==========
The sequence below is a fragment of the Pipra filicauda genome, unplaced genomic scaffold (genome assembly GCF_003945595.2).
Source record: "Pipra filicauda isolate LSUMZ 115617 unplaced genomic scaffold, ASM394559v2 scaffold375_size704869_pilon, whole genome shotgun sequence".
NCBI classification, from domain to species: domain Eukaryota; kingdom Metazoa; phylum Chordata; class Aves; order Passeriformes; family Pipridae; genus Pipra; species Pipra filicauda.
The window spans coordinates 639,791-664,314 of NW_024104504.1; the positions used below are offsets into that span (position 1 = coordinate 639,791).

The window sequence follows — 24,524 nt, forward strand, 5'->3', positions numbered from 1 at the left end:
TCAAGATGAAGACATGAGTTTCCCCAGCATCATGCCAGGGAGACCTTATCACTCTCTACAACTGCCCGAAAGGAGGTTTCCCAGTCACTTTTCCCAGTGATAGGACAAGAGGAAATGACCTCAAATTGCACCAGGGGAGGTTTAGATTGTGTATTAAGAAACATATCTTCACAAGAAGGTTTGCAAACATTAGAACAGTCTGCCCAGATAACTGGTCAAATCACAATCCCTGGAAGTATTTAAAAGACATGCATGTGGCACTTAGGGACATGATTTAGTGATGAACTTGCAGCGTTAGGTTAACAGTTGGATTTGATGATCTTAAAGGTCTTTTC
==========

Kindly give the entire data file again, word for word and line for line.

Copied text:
The sequence below is a fragment of the Pipra filicauda genome, unplaced genomic scaffold (genome assembly GCF_003945595.2).
Source record: "Pipra filicauda isolate LSUMZ 115617 unplaced genomic scaffold, ASM394559v2 scaffold375_size704869_pilon, whole genome shotgun sequence".
NCBI classification, from domain to species: domain Eukaryota; kingdom Metazoa; phylum Chordata; class Aves; order Passeriformes; family Pipridae; genus Pipra; species Pipra filicauda.
The window spans coordinates 639,791-664,314 of NW_024104504.1; the positions used below are offsets into that span (position 1 = coordinate 639,791).

The window sequence follows — 24,524 nt, forward strand, 5'->3', positions numbered from 1 at the left end:
TCAAGATGAAGACATGAGTTTCCCCAGCATCATGCCAGGGAGACCTTATCACTCTCTACAACTGCCCGAAAGGAGGTTTCCCAGTCACTTTTCCCAGTGATAGGACAAGAGGAAATGACCTCAAATTGCACCAGGGGAGGTTTAGATTGTGTATTAAGAAACATATCTTCACAAGAAGGTTTGCAAACATTAGAACAGTCTGCCCAGATAACTGGTCAAATCACAATCCCTGGAAGTATTTAAAAGACATGCATGTGGCACTTAGGGACATGATTTAGTGATGAACTTGCAGCGTTAGGTTAACAGTTGGATTTGATGATCTTAAAGGTCTTTTC